In this clip, the pilot requests dimmed runway lights.

Tower, you able to reduce the runway lights, please?

[Tower dims runway lights]

Thank you much

This seems like a somewhat unusual request.

Why might a pilot request that? Is it because they were literally too bright? Or is there a different reason?

  • 11
    $\begingroup$ There are many airports where there is not a tower and the pilot can activate and control the intensity of the runway lights. This is done by the pilot clicking his/her microphone a certain number of times on the correct frequency to illuminate the runway lights to a desired intensity. $\endgroup$
    – user22445
    Commented Aug 8, 2023 at 14:05
  • 4
    $\begingroup$ Same reason that you don't want someone driving with their brights on at night, I imagine. :-) $\endgroup$
    – tuskiomi
    Commented Aug 9, 2023 at 19:47
  • 1
    $\begingroup$ Same reason I dim my dashboard lights when driving at night. (Unless, of course, I'm looking for paradise.) $\endgroup$
    – FreeMan
    Commented Aug 10, 2023 at 14:40

1 Answer 1


That is quite a normal request.

Runway lights can be extremely bright because they need to be visible through fog during daylight to provide lateral guidance during take-off and roll-out. See this related answer for some example images.

When the sky is very clear (low humidity / pollution) and it is night, the brightness of these lights at full power will blind the pilots.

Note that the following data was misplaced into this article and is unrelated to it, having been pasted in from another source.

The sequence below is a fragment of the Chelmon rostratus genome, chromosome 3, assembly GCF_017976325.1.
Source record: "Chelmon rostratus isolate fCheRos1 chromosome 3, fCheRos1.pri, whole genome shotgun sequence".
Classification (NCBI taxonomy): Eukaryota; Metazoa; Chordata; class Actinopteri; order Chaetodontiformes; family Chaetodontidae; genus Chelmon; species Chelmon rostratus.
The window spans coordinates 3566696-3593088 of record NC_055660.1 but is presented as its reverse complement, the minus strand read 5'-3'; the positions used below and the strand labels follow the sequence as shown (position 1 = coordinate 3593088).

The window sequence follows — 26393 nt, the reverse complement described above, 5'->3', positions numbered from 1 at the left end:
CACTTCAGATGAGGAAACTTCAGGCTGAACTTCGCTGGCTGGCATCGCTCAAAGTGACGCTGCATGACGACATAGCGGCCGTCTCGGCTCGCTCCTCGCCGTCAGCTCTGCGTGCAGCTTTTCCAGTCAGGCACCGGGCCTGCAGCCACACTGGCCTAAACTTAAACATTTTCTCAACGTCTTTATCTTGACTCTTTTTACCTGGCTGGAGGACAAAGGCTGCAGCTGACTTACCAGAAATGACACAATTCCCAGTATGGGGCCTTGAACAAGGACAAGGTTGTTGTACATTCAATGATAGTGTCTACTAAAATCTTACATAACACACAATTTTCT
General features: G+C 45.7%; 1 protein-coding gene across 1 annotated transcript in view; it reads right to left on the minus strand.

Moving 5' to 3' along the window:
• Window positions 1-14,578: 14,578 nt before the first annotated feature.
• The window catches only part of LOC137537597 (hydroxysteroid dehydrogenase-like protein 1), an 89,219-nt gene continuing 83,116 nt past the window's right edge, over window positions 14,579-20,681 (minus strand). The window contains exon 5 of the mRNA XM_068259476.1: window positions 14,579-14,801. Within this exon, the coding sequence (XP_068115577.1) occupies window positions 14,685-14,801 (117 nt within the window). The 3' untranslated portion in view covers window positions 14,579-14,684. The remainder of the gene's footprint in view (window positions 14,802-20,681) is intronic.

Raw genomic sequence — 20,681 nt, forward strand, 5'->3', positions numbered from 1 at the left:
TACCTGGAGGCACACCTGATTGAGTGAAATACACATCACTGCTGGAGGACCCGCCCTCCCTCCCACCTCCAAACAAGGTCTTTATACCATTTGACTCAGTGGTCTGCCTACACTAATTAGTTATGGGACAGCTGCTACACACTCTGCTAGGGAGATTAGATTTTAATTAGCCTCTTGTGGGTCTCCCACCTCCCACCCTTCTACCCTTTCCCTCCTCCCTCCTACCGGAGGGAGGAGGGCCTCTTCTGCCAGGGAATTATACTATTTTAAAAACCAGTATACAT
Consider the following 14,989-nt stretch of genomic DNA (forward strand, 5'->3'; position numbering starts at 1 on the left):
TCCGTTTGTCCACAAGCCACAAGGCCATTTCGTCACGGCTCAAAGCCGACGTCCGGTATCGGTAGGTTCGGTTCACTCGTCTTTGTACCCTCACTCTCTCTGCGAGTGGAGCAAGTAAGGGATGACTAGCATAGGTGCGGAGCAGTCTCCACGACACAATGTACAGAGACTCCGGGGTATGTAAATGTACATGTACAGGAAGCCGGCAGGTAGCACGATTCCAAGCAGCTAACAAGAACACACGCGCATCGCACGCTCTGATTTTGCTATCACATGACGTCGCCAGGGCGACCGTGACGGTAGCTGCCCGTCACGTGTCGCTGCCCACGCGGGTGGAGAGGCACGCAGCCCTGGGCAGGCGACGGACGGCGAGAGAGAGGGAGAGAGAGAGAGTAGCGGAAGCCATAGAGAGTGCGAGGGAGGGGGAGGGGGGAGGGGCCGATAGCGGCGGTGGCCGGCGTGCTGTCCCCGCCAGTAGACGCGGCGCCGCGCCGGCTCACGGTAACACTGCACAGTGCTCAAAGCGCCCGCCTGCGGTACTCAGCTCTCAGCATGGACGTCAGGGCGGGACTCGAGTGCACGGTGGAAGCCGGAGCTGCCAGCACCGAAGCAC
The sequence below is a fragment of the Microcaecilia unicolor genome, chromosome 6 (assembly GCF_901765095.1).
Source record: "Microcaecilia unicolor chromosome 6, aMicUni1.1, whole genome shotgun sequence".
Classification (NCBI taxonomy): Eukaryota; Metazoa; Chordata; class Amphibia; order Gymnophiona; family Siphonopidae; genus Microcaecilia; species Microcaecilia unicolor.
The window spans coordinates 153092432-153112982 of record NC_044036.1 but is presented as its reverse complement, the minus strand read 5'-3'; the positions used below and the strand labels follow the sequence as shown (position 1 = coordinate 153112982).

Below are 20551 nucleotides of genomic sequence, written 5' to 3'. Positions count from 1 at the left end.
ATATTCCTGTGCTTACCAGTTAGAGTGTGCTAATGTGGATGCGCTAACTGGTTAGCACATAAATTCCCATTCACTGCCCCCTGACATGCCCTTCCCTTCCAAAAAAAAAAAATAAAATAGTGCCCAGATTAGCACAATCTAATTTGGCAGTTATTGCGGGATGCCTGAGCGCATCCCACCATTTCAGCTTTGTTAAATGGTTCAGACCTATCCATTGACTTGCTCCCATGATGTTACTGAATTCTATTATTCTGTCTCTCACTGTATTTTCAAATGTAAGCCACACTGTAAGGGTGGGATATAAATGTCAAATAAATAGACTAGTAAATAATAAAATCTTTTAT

Therefore, runway lights are dimmable. But sometimes, even at 5% of power, the lights can still be uncomfortably bright because the pilot's vision is fully adapted to a dark cockpit.

  • 7
    $\begingroup$ Especially so when flying with a HUD... if the Touchdown Zone lights are overwhelming the HUD symbology, it's nice to have a better choice than to raise the HUD brightness to dazzling high levels. For a foggy day, that's no concern, and it's good to have the runway lights blasting through the murk, but with a clear & moonless night... absolutely! $\endgroup$
    – Ralph J
    Commented Aug 8, 2023 at 14:20
  • $\begingroup$ @RalphJ Aren’t HUDs projected onto polarized glass? (Maybe even tinted-and-polarized glass?), I’d have thought that alone should ensure good contrast $\endgroup$
    – Dai
    Commented Aug 9, 2023 at 3:22
  • 4
    $\begingroup$ @Dai You can control the brightness of the symbology; the brightness of "the world" seen through the combiner isn't reduced (significantly) by the glass itself. That would be undesirable anyway, since sometimes you're scanning for rather dim lights (airport lighting, traffic, weather, whatever) and you don't want the HUD dimming those any further. And, in daylight, you're wearing sunglasses, so you wouldn't want the HUD dimming the view in front of you, more than the view everywhere else. $\endgroup$
    – Ralph J
    Commented Aug 9, 2023 at 4:02

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